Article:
Countdown timer (millis) on serial monitor

Hello,

For a project I have to built a countdown timer using the serial printer. I need to use the function “millis” and the countdown have to be from 10 seconds to zero with using “delay”. It has to countdown in seconds. The countdowntimer also has to check if the point of “zero” has been reached and then has to stop or print zereo as I wrote in the code.
I have written a code but it doesn’t work. It countsdown but when reaching "zero"it doesn’t stop. I don’t know what is wrong. Can anybody help me? It is important to use the millis, delay and an “if” to check or zero has been reached.

Test_program.ino (474 Bytes)

Please post your code, in code tags, of course

millis is an unsigned long and so therefore is millis()-60000. It can never be less than zero, hence why your if gives bizarre results.

Also, as posted, your code has at least one unicode character in it. Even with that fixed, it does not compile.

@joery81

Your topic was Moved to it's current location / section as it is more suitable.

Could you also take a few moments to Learn How To Use The Forum.
Other general help and troubleshooting advice can be found here.
It will help you get the best out of the forum in the future.

I don’t think I understand what you mean. Can you tell me what I have to do with the code so it starts counting down and at 0 it stops. What happens now is it will go on, not by going -1,-2 and so on but it starts from they highest countable numbre for the arduino uno. I wrote the code below. I think you mean the IF situation has to be changed, but I don’t know how…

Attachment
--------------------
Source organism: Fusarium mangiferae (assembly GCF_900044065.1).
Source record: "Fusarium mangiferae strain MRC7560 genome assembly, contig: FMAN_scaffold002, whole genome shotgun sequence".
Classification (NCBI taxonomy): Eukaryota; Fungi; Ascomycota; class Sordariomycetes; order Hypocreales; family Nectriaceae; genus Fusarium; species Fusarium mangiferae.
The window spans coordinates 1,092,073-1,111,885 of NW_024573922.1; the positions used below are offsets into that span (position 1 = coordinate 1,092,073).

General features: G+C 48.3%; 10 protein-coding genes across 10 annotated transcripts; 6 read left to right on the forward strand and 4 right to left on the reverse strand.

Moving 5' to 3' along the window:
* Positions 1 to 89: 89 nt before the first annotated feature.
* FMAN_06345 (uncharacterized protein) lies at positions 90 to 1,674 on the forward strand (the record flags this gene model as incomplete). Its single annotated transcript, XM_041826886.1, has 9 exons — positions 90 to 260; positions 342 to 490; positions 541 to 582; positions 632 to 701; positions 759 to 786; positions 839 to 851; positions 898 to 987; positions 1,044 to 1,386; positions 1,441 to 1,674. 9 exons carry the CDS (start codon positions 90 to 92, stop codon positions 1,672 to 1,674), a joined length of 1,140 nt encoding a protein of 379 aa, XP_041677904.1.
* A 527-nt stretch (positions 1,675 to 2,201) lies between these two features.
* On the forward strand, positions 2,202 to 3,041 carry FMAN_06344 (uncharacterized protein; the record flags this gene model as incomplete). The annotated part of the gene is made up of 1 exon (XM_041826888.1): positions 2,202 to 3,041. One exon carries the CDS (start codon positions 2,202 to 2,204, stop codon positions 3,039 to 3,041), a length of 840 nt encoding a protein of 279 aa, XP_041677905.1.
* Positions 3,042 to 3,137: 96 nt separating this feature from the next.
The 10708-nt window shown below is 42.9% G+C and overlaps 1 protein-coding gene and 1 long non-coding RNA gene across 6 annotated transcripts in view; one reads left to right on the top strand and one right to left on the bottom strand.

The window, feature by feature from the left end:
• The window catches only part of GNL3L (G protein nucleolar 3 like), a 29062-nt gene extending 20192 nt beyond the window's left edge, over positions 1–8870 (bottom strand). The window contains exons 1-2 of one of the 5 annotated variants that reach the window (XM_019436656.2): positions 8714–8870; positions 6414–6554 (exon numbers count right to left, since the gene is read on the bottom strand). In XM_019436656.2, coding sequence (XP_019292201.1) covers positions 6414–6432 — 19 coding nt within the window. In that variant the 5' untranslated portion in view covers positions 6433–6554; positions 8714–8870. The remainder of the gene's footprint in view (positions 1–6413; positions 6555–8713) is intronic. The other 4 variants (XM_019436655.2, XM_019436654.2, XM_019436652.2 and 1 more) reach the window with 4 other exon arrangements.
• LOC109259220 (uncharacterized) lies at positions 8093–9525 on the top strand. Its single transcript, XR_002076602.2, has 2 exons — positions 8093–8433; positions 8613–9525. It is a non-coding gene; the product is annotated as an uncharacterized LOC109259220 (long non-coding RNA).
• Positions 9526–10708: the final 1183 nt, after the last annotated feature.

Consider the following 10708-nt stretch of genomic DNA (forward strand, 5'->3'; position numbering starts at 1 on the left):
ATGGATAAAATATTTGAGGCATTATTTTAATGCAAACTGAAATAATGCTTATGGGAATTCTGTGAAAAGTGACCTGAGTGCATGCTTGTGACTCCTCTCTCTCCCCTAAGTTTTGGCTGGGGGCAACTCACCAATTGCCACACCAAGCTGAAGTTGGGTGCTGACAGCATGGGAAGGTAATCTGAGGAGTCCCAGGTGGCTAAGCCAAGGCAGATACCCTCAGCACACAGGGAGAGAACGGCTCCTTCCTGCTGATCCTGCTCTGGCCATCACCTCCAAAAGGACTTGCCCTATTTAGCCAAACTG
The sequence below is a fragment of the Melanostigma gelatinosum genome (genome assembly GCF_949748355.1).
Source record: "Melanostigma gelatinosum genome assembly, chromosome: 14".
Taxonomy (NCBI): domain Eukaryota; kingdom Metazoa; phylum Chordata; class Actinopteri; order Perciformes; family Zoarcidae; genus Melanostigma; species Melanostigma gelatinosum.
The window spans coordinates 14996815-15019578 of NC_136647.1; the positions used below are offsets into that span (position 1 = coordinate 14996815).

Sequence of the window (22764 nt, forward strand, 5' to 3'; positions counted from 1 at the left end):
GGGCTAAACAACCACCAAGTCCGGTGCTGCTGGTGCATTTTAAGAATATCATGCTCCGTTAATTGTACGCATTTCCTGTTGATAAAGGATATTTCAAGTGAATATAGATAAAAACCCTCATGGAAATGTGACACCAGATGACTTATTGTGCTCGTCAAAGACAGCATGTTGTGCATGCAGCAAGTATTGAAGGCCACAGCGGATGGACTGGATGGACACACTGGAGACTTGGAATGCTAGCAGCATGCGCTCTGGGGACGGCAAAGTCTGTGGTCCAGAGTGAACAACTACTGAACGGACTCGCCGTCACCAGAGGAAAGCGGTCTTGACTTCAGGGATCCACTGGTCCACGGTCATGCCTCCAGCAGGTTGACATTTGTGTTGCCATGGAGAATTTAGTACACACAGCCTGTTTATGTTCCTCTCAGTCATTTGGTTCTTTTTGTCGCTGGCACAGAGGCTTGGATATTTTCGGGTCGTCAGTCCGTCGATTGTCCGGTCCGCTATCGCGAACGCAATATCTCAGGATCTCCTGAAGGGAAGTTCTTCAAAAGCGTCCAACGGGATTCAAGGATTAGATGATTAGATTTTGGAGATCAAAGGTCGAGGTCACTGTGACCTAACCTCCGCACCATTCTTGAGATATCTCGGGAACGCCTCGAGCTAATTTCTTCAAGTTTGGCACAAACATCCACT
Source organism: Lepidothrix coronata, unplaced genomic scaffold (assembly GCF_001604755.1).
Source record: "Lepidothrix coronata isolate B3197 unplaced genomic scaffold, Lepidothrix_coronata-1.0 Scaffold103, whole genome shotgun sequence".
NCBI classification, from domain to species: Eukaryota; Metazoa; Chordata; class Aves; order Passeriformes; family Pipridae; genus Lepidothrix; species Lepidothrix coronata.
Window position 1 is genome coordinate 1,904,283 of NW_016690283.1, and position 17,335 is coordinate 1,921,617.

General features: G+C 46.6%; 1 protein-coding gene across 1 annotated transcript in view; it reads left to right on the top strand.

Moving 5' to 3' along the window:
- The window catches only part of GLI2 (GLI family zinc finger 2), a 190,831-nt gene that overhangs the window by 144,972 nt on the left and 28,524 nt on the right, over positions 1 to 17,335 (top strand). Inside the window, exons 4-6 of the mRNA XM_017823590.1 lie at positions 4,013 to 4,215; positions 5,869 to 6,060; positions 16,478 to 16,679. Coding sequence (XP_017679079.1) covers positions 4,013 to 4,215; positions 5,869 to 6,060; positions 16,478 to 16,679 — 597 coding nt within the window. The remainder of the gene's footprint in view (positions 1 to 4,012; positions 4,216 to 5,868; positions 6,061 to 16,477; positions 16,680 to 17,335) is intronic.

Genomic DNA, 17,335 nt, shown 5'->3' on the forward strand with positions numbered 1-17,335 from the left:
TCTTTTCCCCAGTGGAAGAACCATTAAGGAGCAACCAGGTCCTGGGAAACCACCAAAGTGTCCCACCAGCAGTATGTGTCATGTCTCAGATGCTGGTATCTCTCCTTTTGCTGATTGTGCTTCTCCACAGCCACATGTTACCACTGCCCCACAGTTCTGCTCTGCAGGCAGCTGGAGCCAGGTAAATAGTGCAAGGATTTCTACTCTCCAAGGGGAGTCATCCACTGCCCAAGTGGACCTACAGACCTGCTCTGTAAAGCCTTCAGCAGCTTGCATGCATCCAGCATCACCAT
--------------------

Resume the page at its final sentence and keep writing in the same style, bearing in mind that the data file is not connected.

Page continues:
/* Countdown timer

*/

void setup() {
Serial.begin(9600);
}
void loop() {
// Check if 60 seconds have elapsed

if
(millis () – 60000 >=0)

{
// If 60 seconds have passed print “0”
Serial.print (“0”);

} else {

// If there did not pass 60 seconds print the countdown timer to 0
Serial.print (" there are “);
Serial.print (“((60000-millis())/1000) “)
Serial.println (“to go ");
delay (1000);
}
}

@joery81

Please use code tags as mentioned in the links I gave you.

Bob.

That still doesn't compile - how are you testing this?

Also, turn up the warnings to the max in the IDE preferences - it tells you what is wrong with your if.

It makes no sense to do a countdown with millis() but also throw delay() in there.

When you have problems with if statements it is often instructive to print the value being tested just before the test to see whether the value is what you expect it to be

Way to complex. Just use an integer counter and a delay.

@Bob, I hop I got the code right this time

/* Countdown timer
  
*/

void setup() {
   Serial.begin(9600);
}
void loop() {
// Check if 60 seconds have elapsed

  if 
(millis () – 60000 >=0)

    {
      // If 60 seconds have passed print “0”
    Serial.print ("0");
    
  } else {
  
// If there did not pass 60 seconds print the countdown timer to 0
Serial.print (" there are “);
Serial.print (“((60000-millis())/1000) “) 
Serial.println (“to go ");
   delay (1000);  
  }
}